The Christmas season is an opportune time to share the Gospel. Be creative in how you share. Think of ways that would speak to specific individuals—that would help them see what God was offering when "baby Jesus" came. 

Jesus was a man on a mission. He came to "seek and to save the lost," and He has commissioned us to share this Good News with others (Matthew 28:19-20).

Think about it.

Every Christmas Door is an invitation to joy.

  • The joy of being heard and understood
  • The joy of being encouraged
  • The joy of finding needs met
  • The joy of being welcomed
  • The joy of receiving life

How can you open doors to people this holiday season?

Dawn Wilson, founder and President of Heart Choices Today, is a speaker and author, and the creator of three blogs: Heart Choices Today, LOL with God (with Pam Farrel), and Upgrade with Dawn. She is a contracted researcher/reviewer for Revive Our Hearts and a writer at She and her husband Bob live in Southern California and have two grown, married sons, three granddaughters and a rascally maltipoo, Roscoe.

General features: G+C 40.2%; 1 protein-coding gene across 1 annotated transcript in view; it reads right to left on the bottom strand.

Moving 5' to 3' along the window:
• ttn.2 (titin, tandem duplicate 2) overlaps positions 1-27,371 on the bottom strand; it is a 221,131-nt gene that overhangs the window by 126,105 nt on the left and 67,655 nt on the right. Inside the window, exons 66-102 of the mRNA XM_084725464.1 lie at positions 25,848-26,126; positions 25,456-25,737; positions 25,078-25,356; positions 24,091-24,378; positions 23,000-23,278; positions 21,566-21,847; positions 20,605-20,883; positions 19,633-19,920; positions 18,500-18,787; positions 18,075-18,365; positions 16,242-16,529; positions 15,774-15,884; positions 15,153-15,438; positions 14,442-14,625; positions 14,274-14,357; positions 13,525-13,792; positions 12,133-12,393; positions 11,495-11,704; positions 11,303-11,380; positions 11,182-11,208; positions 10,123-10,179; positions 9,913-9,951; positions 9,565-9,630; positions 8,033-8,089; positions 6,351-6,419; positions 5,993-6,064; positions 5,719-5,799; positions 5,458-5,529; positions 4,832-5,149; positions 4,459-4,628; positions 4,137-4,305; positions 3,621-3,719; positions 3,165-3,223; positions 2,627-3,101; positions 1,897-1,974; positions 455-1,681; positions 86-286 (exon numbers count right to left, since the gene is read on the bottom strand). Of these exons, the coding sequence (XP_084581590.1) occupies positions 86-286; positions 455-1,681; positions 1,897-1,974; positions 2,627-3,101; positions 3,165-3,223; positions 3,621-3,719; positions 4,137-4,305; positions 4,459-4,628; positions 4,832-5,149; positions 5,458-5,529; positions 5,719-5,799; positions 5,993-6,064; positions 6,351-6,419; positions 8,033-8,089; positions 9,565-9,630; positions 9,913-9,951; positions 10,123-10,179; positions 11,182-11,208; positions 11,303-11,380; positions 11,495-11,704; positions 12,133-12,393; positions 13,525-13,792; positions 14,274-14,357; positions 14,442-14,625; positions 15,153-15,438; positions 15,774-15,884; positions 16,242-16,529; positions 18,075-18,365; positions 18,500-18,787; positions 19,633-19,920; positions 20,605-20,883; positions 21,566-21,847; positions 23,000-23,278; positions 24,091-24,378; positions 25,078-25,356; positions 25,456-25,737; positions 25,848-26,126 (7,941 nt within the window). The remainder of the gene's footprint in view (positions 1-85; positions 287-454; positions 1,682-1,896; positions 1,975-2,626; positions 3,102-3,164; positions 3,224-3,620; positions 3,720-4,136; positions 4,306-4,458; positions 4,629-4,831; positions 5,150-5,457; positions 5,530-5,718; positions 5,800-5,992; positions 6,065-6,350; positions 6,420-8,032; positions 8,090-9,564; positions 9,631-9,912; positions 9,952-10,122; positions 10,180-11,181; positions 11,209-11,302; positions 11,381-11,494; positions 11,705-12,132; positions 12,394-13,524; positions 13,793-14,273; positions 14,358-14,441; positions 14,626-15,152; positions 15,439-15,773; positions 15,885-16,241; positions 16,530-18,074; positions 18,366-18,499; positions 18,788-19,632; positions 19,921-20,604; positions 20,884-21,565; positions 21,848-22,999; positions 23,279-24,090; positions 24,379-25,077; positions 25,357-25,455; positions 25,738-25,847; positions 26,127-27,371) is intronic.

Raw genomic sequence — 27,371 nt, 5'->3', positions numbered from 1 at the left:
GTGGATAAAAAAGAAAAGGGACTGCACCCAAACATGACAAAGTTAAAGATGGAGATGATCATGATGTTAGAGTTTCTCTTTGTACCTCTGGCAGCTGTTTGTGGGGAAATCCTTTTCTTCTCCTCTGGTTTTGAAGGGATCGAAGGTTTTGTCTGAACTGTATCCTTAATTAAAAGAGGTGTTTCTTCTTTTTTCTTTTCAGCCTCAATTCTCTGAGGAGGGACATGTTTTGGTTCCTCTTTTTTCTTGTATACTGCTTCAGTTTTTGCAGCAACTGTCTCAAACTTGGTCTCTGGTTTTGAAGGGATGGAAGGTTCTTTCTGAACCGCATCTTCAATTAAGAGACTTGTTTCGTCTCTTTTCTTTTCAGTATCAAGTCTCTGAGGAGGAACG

Graphic adapted, courtesy of Neely Wang at Lightstock.



Created for Christmas Joy

In this Christmas UPGRADE, Dawn Wilson answers the criticism that Christians make too much of Christmas.

Some Christians are almost apologetic about enjoying Christmas, but they shouldn’t be afraid to enjoy this special celebration.

Christians were created for Christmas joy!

Yes, it’s easy to get caught up in the festivities, shopping for gifts, and all the activities that layer stresses and smiles into one jumble of emotions.

There’s no question all the holiday hoopla can be fun, but the Christian’s truest joy is found in Christ, not in Christmas. Joy is based on who Jesus is and what He has done.

Still . . .

I love the wonder of Christmas I see reflected in the faces of young children; but the wonder of Christmas is not just for children.